The paint layer structure
What is the coating build-up?
The paint layer structure is the sum of all coatings applied to an object. Starting with a 1-K 1-layer coating, which is only applied to a substrate for optical reasons, up to a multi-layer coating, such as a corrosion protection offshore coating, there are countless possibilities.
The paint structure is always selected after inspection of the substrate, load-bearing capacity of the old material, environment, and expected properties.
Not every material works from the adhesion on every substrate. Thus, there is no such thing as „this one material – the one golden way“.
Everyone should be aware that if products are used incorrectly, the manufacturer will not provide any warranty for the coating defects.
For pretty much any substrate, there are several coating options and a wide range of products.
For the time being, I will only go into the basic structure here.
Material use according to application and their property
The 1-layer DTM build-up is applied with a 1-K or 2-K 1-layer material. It does not require a primer or filler and meets the properties in one material. What does DTM mean? DTM stands for „direct to metal.“
This material has properties attributed to adhesion to the substrate, corrosion protection and appearance. Some materials reach up to category C3M in corrosion protection classification.
This saves a lot of time and material in many industrial coatings. The process becomes more fluid and ultimately less expensive.
The choice of material ALWAYS depends on the given parameters and purpose of the product.
The 1-layer structure consists of the substrate, the primer or the filler, and one layer of paint material.
Unlike the DTM structure, the material here does not have properties that can influence adhesion and corrosion protection.
The 2-layer structure consists of the substrate together with primer or filler, a 1-K basecoat, and a layer of clear coat.
The 1-component basecoat is the coloring tone in this coating. This material has neither anti-corrosion nor UV-resistant properties. Therefore, this must be overcoated with clear lacquer.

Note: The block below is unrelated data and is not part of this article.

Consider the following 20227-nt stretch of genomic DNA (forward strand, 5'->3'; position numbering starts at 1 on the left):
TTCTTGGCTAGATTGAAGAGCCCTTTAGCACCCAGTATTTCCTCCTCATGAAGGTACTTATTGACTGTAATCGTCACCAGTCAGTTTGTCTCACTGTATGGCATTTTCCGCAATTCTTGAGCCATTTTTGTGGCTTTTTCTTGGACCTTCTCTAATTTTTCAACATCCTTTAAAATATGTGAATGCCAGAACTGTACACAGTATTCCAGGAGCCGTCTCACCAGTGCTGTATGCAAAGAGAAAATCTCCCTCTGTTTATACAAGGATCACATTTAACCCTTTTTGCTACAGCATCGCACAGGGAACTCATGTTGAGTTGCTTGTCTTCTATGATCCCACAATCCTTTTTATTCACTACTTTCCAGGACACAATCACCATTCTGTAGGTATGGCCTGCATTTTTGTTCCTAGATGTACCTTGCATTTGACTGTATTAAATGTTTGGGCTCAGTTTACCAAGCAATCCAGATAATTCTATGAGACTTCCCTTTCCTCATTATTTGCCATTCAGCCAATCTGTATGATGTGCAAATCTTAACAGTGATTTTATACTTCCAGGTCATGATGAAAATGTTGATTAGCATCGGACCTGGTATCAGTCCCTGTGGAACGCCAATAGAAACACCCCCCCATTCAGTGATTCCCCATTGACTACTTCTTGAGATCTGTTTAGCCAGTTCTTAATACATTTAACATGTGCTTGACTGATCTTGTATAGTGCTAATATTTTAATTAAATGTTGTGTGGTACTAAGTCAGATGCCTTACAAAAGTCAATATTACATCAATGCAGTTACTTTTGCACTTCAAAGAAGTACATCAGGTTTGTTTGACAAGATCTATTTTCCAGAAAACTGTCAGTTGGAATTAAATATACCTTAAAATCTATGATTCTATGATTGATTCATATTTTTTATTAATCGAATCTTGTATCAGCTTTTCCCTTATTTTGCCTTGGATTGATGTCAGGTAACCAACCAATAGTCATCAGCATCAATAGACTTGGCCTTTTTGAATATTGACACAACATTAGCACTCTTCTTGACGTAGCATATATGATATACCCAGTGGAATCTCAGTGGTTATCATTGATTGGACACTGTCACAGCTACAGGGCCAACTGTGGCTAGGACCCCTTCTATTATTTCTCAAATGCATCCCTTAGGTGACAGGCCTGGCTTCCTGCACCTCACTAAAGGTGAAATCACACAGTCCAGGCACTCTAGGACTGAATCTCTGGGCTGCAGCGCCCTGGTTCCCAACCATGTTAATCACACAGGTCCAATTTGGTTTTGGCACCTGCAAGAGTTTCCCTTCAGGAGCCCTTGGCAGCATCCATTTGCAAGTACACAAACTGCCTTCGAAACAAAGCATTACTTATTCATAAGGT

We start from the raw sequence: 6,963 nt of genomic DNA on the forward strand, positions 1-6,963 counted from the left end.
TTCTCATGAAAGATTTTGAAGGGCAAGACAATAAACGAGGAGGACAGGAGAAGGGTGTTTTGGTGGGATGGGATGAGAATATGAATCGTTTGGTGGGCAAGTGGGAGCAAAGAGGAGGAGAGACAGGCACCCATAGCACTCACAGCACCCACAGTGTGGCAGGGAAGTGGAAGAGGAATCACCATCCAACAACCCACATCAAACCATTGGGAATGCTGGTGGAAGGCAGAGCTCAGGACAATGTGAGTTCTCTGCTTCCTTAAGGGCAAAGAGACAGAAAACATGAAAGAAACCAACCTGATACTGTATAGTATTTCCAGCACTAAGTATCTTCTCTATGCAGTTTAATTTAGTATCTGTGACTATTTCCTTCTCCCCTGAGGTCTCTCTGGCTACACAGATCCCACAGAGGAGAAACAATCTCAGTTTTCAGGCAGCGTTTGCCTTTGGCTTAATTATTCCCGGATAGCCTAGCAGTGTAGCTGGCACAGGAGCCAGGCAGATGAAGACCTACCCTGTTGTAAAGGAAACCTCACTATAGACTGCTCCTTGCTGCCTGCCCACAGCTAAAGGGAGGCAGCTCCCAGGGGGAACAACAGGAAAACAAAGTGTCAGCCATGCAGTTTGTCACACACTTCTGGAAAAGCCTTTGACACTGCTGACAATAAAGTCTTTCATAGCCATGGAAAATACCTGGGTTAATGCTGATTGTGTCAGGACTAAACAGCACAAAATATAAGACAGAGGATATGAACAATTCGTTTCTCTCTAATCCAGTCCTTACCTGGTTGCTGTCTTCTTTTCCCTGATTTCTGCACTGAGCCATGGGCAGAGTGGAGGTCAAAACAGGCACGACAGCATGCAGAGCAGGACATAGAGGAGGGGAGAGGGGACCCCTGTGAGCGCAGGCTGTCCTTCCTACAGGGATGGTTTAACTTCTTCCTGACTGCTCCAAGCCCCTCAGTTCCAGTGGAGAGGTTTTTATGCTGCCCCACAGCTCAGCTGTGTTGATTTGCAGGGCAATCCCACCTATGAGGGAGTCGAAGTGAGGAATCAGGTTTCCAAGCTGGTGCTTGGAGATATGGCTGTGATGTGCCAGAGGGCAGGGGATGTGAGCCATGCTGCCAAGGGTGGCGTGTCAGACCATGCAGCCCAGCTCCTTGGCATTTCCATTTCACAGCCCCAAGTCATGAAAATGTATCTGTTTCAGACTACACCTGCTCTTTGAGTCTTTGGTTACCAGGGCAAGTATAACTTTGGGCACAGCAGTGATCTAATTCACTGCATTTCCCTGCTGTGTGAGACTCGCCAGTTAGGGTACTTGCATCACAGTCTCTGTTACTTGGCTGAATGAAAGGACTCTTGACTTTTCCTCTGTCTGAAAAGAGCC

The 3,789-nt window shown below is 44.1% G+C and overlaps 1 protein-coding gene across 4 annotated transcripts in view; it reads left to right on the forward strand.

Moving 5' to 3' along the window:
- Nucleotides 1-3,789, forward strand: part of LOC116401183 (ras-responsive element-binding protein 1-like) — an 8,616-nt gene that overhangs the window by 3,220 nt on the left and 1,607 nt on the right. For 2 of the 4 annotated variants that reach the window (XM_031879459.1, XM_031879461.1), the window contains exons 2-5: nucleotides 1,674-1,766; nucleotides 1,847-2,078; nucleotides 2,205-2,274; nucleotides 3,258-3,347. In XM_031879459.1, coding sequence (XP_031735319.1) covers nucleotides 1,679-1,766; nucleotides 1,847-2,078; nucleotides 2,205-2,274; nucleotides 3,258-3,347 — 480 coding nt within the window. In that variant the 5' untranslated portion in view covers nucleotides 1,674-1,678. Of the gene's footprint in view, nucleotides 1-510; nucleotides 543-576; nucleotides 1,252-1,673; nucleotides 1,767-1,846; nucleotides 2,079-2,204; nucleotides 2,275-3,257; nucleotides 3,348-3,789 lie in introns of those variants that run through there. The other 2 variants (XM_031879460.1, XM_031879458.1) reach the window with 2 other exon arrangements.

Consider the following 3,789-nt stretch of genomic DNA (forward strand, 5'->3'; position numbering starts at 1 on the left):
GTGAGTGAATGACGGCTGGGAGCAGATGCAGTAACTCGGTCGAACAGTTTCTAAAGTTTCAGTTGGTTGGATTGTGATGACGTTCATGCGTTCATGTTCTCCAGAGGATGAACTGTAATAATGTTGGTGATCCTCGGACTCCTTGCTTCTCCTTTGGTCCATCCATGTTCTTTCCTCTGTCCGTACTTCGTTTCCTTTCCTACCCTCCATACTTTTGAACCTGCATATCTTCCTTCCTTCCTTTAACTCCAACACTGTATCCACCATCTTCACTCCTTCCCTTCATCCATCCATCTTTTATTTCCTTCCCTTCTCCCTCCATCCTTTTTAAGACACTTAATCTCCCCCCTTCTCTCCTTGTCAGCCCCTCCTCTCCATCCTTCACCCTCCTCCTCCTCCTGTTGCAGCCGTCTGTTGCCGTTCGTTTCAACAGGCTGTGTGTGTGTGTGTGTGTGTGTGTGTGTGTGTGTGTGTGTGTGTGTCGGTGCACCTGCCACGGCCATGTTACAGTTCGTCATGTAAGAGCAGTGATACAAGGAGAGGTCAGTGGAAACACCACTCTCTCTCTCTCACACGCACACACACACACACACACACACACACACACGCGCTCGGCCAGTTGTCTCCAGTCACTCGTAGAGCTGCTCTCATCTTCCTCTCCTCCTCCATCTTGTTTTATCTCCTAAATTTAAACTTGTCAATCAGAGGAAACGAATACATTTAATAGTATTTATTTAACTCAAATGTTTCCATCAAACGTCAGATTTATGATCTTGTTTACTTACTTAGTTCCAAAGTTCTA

The 3-Layer structure
The 3-layer structure consists of the substrate together with primer or filler, a 1-K basecoat base tone, a 1-K basecoat effect or glaze tone, and a layer of clear coat.
Here, the color tone is given a certain depth by the multiple layers and changes in „tilt“ due to the glaze or pearl component.
The application of such tones is usually only carried out after the creation of spray pattern cards.
(Instruction spray pattern cards)
The 4-Layer structure
The 4-layer structure consists of the substrate together with primer or filler, a 1-K basecoat base tone, a 1-K basecoat effect or glaze tone, one or two coats of colored clear coat, and one coat of transparent clearcoat.
This structure is the supreme discipline in car painting. One mistake in one of the coloring layers and you have to start all over again. A salvage is almost hopeless with pearl parts or glazes. In this case, a lot of patience and skill is needed to build up the paint.
Multiple coats of the different layers and intermediate drying make the buildup more difficult due to the total time required. Here, too, the creation of spray pattern cards is elementary!
(Instructions for spray pattern cards).
Here you will find some coating instructions and what else needs to be taken into action.
An overview of the most common substrates. With a click on each picture, you will find some words about the possible paint layer structures.
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